The international design team was guided by Peter Horbury, who became Senior Vice President, Executive Advisor, Design, of Group Lotus last August. Horbury was the man who ‘threw the box out’ at Volvo when he designed the C70 and prior to moving to Lotus, he provided guidance for various brands in the Geely group which Lotus is part of.
The designers created a daring and dramatic new model with a cab-forward stance, long wheelbase and very short overhangs front and rear. They had newfound creative freedom with the absence of a combustion engine under the bonnet, while the short bonnet echoes the styling cues of Lotus’ iconic mid-engined layout.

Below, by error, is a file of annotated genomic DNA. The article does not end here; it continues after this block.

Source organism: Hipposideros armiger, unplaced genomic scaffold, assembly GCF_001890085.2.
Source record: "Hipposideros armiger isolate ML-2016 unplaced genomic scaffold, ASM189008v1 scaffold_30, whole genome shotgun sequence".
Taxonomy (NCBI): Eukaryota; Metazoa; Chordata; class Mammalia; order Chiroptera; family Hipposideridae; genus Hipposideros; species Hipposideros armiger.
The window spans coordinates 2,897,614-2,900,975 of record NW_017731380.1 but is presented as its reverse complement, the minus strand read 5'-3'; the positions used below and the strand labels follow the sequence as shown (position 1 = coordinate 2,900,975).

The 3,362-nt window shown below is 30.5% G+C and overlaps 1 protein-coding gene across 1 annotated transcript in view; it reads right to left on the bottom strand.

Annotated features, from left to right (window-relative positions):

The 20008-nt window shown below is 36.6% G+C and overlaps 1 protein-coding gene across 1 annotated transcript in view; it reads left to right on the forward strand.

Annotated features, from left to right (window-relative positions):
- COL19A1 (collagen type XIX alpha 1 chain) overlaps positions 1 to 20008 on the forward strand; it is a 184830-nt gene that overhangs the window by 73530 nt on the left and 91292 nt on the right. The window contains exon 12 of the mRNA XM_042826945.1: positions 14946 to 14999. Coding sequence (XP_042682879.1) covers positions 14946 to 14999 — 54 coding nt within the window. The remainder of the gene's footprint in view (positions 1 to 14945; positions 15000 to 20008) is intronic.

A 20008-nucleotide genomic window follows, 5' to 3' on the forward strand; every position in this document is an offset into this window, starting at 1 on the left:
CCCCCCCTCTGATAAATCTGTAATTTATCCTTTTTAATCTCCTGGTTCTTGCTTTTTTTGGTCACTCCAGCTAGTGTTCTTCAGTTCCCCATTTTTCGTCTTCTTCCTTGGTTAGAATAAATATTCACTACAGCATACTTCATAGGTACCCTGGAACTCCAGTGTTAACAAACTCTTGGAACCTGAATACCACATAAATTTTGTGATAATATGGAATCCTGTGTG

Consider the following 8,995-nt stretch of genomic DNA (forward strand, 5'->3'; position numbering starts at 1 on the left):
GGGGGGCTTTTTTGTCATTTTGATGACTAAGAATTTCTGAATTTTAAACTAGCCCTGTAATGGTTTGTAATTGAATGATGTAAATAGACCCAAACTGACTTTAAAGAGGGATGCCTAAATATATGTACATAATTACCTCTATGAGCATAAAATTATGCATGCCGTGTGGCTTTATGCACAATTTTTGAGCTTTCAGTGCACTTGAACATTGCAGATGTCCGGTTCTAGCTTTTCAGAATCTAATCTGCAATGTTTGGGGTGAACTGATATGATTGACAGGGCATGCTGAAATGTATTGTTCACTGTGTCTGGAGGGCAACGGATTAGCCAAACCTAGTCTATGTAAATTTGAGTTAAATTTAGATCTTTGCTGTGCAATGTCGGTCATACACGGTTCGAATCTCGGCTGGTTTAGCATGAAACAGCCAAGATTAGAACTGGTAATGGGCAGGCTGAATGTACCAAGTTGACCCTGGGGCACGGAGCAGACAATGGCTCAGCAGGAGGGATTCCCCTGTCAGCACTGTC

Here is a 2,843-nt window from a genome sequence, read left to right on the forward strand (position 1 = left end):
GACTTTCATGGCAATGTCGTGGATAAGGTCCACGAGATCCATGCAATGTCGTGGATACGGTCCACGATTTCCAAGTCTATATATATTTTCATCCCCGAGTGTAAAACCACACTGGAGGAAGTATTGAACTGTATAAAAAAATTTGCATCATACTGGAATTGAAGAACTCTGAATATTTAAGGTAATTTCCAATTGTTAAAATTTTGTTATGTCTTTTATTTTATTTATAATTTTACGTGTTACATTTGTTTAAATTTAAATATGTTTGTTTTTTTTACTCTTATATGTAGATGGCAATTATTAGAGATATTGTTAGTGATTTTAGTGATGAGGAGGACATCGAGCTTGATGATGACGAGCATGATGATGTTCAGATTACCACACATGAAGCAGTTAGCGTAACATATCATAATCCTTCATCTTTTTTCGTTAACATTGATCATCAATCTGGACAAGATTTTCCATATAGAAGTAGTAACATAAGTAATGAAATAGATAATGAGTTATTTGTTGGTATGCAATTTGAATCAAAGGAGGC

A signature element of the 5103 mm long bodywork’s design is its ‘porosity’ – the aerodynamic principle of air flowing through the car as well as under, over and around it. Porosity was at the heart of the Evija’s design, is integral to the Emira, and has provided clear inspiration for the Eletre. It is most obvious where air is channelled under the leading edge of the car, emerging through two exit vents in the bonnet above.
The active front grille is formed from a network of interconnecting triangular petals that dominate the central section. Intricately designed, they remain closed when the car is at rest or when there’s a need to reduce drag during driving. They open in a distinctive pattern to feed air into the radiator, allowing the Eletre to ‘breathe’ when cooling of the electric motors, battery pack and front brakes is required. All the black components are finished in carbonfibre while the body panels are aluminium.